If I may I will drop an idea to a possible article or even a series of articles. You have been doing this for some years now, it would be interesting to see which predictions turned out to be true and which didn't, maybe an article for each topic (nuclear energy, computation, ai, military…).
I don't see many websites doing this and I think it would be interesting and revealing.
Regardless, keep up the good work mate.
Another interesting comparison. The "mesh" bandwidth of CS-2 is 27 PB/s. The exapod does not have the exact equivalent, but if you count all the I/O going inside of a RD2-chip and sum over the whole system, you get 2500 PB/s in each direction. But of course, between RD2-chips you "only" have 9 TB, so this is not an apples-to-apples comparison.
Within the RD2 chip you have 442 MB of SRAM, so each "chunk" of about half a GB of memory is stitched together with an exceptional bandwidth per unit of SRAM memory.
Hm.. I've thought about it and perhaps DOJO could be a step up even from CS-2. The grand total of SRAM memory to CS-2 is 40 GB, which, let's be honest, is not a whole lot. But the SRAM bandwidth is great, a whopping 2,5 PB/s. Now an Exapod (Tesla) has 660 GB of SRAM, an order of magnitude greater than the CS-2 system. Does this mean that the SRAM bandwidth is also 10-times greater? Probably. I would say that Cerebras wins in terms of SRAM bandwidth per watt for their system (23 kW compared to 900 kW), by a factor of 3 (23 kW / 2.5PB; 900 kW / (2.5PB*15)).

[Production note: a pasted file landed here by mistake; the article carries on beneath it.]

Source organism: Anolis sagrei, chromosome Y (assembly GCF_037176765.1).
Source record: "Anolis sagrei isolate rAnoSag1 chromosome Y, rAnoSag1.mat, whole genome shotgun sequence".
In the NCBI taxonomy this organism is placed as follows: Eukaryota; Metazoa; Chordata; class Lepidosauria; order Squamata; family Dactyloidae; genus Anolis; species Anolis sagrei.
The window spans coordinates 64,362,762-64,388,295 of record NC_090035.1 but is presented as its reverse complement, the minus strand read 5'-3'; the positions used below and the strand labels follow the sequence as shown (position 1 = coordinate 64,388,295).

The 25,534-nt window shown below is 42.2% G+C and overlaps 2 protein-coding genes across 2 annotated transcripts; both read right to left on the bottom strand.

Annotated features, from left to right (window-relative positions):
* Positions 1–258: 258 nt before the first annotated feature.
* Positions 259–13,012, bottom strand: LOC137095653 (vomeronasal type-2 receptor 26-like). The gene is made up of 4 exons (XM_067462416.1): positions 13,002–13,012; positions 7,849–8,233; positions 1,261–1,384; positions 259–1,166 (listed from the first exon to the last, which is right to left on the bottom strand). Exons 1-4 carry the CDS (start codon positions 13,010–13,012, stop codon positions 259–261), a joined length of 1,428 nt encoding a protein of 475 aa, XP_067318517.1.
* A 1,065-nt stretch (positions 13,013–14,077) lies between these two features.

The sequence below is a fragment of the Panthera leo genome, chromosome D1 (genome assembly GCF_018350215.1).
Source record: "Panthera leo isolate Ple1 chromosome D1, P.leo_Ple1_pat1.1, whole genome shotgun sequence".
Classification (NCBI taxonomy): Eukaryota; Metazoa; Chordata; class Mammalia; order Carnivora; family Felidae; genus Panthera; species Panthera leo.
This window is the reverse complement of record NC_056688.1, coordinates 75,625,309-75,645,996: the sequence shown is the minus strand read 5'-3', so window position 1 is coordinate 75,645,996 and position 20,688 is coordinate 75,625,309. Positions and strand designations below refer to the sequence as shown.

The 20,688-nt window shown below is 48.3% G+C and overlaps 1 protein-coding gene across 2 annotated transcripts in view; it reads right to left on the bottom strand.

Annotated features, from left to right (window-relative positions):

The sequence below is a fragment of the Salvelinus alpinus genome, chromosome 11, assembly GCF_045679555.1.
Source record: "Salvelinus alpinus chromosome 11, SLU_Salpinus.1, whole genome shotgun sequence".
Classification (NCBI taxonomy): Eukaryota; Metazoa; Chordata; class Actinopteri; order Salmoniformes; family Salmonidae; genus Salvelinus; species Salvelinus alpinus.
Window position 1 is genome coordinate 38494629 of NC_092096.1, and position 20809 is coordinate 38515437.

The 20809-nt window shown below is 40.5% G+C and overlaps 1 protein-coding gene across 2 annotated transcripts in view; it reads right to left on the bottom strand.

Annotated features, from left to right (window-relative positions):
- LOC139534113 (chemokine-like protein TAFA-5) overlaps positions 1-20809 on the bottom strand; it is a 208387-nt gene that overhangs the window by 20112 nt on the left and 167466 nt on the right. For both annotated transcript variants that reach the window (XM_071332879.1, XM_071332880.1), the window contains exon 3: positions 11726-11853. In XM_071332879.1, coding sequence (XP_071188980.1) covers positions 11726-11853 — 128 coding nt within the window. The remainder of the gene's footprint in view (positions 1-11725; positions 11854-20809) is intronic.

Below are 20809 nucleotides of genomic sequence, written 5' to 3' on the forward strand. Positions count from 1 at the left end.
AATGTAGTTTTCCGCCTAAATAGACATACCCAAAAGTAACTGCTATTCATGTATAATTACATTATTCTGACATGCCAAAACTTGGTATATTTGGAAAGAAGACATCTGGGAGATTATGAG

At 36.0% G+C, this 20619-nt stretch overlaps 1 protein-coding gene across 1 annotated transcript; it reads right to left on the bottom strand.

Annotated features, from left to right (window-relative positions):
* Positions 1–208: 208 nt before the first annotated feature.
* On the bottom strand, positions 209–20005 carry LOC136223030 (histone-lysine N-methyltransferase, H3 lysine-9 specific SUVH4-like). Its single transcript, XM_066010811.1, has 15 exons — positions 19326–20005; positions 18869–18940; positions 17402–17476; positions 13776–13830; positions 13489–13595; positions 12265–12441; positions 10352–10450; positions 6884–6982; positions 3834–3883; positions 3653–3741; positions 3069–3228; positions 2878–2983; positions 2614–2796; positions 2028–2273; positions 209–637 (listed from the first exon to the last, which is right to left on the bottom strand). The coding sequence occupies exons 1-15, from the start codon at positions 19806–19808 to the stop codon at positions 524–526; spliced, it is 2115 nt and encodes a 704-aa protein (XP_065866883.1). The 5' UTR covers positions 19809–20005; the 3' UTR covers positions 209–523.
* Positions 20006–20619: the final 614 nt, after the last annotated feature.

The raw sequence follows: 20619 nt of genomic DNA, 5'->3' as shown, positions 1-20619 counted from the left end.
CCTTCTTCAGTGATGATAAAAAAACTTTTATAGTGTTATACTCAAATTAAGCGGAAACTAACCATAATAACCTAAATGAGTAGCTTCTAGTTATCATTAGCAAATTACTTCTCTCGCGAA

Of course, this is not really a fair comparison. Tesla uses 10 racks and Cerebras only 1 rack.. But Tesla can connect their racks in an indefinite chain whos "-side-link" is 27 TB. Compare that to ~0.15 TB for a Cerebras rack. Tesla wins by 2 orders of magnitude. And Cerebras is using vanilla ethernet to connect their racks; probably not conducive to low latencies whereas Tesla uses their own proprietary protocol (low latency).
I.e. it would seem that Teslas system is more scalable. Of course, we do not have a clue of the amount of DRAM in the Tesla system, nor the bandwidth. Is there more DRAM than SRAM in an Tesla exapod? What is the bus bandwidth? And, what is the bandwidth to/from permanent storage? What size is the permanent storage?
Indeed; it's ten 1500 W electric showers. You can definitely heat some water and make an thermal waters spa next door or something. ☺